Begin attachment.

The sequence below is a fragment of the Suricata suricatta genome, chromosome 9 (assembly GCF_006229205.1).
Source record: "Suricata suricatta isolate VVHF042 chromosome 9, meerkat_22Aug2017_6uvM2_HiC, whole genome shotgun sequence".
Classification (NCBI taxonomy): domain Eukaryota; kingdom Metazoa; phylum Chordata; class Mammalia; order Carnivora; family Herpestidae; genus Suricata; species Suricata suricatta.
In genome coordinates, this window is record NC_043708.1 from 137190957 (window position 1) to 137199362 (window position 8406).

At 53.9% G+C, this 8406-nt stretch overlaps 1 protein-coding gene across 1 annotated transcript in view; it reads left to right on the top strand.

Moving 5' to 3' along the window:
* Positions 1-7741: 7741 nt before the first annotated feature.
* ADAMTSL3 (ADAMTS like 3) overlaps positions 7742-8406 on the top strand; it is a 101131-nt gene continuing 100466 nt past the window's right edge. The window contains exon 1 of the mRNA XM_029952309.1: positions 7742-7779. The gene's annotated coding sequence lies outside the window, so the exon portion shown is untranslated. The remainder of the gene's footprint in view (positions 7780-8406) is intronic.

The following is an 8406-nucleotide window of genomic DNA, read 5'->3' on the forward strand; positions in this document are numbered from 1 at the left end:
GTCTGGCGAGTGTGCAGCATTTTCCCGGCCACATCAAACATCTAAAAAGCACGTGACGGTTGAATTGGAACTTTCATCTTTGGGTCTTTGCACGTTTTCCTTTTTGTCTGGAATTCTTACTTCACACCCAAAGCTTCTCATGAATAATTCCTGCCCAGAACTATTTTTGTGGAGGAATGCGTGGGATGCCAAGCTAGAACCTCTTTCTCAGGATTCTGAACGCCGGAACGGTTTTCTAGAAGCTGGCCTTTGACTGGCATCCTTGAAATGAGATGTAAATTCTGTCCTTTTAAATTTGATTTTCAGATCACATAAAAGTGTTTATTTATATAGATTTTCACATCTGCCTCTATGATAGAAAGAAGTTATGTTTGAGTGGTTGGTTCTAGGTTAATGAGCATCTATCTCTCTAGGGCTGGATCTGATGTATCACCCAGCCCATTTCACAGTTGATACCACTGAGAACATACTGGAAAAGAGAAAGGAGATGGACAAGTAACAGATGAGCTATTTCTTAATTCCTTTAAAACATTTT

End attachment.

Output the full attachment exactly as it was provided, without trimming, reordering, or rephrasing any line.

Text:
The sequence below is a fragment of the Suricata suricatta genome, chromosome 9 (assembly GCF_006229205.1).
Source record: "Suricata suricatta isolate VVHF042 chromosome 9, meerkat_22Aug2017_6uvM2_HiC, whole genome shotgun sequence".
Classification (NCBI taxonomy): domain Eukaryota; kingdom Metazoa; phylum Chordata; class Mammalia; order Carnivora; family Herpestidae; genus Suricata; species Suricata suricatta.
In genome coordinates, this window is record NC_043708.1 from 137190957 (window position 1) to 137199362 (window position 8406).

At 53.9% G+C, this 8406-nt stretch overlaps 1 protein-coding gene across 1 annotated transcript in view; it reads left to right on the top strand.

Moving 5' to 3' along the window:
* Positions 1-7741: 7741 nt before the first annotated feature.
* ADAMTSL3 (ADAMTS like 3) overlaps positions 7742-8406 on the top strand; it is a 101131-nt gene continuing 100466 nt past the window's right edge. The window contains exon 1 of the mRNA XM_029952309.1: positions 7742-7779. The gene's annotated coding sequence lies outside the window, so the exon portion shown is untranslated. The remainder of the gene's footprint in view (positions 7780-8406) is intronic.

The following is an 8406-nucleotide window of genomic DNA, read 5'->3' on the forward strand; positions in this document are numbered from 1 at the left end:
GTCTGGCGAGTGTGCAGCATTTTCCCGGCCACATCAAACATCTAAAAAGCACGTGACGGTTGAATTGGAACTTTCATCTTTGGGTCTTTGCACGTTTTCCTTTTTGTCTGGAATTCTTACTTCACACCCAAAGCTTCTCATGAATAATTCCTGCCCAGAACTATTTTTGTGGAGGAATGCGTGGGATGCCAAGCTAGAACCTCTTTCTCAGGATTCTGAACGCCGGAACGGTTTTCTAGAAGCTGGCCTTTGACTGGCATCCTTGAAATGAGATGTAAATTCTGTCCTTTTAAATTTGATTTTCAGATCACATAAAAGTGTTTATTTATATAGATTTTCACATCTGCCTCTATGATAGAAAGAAGTTATGTTTGAGTGGTTGGTTCTAGGTTAATGAGCATCTATCTCTCTAGGGCTGGATCTGATGTATCACCCAGCCCATTTCACAGTTGATACCACTGAGAACATACTGGAAAAGAGAAAGGAGATGGACAAGTAACAGATGAGCTATTTCTTAATTCCTTTAAAACATTTT